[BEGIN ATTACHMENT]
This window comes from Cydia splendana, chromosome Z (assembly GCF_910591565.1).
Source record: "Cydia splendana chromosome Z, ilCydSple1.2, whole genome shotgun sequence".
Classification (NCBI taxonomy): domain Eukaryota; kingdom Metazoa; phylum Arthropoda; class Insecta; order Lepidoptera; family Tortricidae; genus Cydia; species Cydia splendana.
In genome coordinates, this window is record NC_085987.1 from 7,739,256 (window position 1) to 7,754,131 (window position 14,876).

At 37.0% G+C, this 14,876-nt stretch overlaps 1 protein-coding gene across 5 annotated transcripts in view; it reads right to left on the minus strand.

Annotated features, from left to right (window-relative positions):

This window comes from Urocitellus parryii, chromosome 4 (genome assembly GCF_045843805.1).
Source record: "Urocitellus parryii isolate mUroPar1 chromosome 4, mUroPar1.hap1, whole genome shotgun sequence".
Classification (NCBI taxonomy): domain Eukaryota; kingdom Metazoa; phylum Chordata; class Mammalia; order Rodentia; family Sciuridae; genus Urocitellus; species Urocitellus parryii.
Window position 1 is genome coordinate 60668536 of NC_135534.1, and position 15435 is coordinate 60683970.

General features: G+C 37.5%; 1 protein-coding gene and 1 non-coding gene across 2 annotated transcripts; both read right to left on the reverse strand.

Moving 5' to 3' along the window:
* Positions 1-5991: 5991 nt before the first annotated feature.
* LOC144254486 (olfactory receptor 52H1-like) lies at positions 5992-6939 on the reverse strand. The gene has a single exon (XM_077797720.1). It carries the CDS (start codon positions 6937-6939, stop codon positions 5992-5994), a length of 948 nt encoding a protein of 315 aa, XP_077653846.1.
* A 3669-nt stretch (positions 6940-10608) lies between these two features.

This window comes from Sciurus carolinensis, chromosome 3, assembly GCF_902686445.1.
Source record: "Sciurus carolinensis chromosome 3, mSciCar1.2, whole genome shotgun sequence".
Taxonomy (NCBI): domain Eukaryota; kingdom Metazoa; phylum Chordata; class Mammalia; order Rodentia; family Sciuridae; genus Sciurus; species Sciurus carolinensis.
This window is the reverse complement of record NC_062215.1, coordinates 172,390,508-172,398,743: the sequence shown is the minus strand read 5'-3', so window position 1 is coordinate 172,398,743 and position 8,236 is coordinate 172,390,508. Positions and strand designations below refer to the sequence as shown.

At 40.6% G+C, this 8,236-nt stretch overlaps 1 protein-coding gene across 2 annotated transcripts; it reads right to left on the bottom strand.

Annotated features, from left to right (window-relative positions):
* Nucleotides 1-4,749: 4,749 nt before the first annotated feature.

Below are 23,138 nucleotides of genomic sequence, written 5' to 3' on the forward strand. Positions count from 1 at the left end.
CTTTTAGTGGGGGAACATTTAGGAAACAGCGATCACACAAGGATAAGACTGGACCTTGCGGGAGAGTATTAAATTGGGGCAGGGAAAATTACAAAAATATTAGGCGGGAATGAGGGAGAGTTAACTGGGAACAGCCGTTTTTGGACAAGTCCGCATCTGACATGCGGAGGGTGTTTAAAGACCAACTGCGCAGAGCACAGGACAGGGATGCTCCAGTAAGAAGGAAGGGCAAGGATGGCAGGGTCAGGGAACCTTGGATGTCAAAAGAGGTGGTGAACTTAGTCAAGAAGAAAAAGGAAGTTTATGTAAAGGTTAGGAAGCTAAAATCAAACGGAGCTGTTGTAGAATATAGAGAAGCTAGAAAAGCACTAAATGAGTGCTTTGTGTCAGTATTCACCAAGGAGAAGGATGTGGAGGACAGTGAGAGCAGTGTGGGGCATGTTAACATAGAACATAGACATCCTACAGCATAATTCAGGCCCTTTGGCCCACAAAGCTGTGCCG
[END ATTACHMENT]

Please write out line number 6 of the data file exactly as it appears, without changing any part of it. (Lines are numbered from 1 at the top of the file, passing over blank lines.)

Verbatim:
Annotated features, from left to right (window-relative positions):